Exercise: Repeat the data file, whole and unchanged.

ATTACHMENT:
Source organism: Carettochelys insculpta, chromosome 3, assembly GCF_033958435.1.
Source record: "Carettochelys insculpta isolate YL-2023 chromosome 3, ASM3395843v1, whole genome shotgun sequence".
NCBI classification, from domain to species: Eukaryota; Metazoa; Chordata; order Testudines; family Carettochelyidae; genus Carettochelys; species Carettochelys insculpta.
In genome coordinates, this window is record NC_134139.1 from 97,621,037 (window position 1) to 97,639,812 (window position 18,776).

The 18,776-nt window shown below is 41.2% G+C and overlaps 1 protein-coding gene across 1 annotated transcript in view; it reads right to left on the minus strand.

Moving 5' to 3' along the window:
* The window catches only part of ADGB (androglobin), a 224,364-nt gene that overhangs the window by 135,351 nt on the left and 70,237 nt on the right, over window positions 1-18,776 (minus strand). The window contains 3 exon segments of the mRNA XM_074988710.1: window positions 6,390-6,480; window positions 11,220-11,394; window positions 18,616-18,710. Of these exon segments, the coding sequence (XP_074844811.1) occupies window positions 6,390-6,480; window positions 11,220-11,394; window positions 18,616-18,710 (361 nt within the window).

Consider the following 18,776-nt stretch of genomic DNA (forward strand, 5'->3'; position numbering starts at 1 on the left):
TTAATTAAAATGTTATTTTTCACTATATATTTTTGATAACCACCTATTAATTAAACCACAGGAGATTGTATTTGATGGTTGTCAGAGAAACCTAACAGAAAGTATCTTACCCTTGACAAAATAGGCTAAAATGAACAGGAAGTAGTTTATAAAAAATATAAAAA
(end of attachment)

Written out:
Source organism: Carettochelys insculpta, chromosome 3, assembly GCF_033958435.1.
Source record: "Carettochelys insculpta isolate YL-2023 chromosome 3, ASM3395843v1, whole genome shotgun sequence".
NCBI classification, from domain to species: Eukaryota; Metazoa; Chordata; order Testudines; family Carettochelyidae; genus Carettochelys; species Carettochelys insculpta.
In genome coordinates, this window is record NC_134139.1 from 97,621,037 (window position 1) to 97,639,812 (window position 18,776).

The 18,776-nt window shown below is 41.2% G+C and overlaps 1 protein-coding gene across 1 annotated transcript in view; it reads right to left on the minus strand.

Moving 5' to 3' along the window:
* The window catches only part of ADGB (androglobin), a 224,364-nt gene that overhangs the window by 135,351 nt on the left and 70,237 nt on the right, over window positions 1-18,776 (minus strand). The window contains 3 exon segments of the mRNA XM_074988710.1: window positions 6,390-6,480; window positions 11,220-11,394; window positions 18,616-18,710. Of these exon segments, the coding sequence (XP_074844811.1) occupies window positions 6,390-6,480; window positions 11,220-11,394; window positions 18,616-18,710 (361 nt within the window).

Consider the following 18,776-nt stretch of genomic DNA (forward strand, 5'->3'; position numbering starts at 1 on the left):
TTAATTAAAATGTTATTTTTCACTATATATTTTTGATAACCACCTATTAATTAAACCACAGGAGATTGTATTTGATGGTTGTCAGAGAAACCTAACAGAAAGTATCTTACCCTTGACAAAATAGGCTAAAATGAACAGGAAGTAGTTTATAAAAAATATAAAAA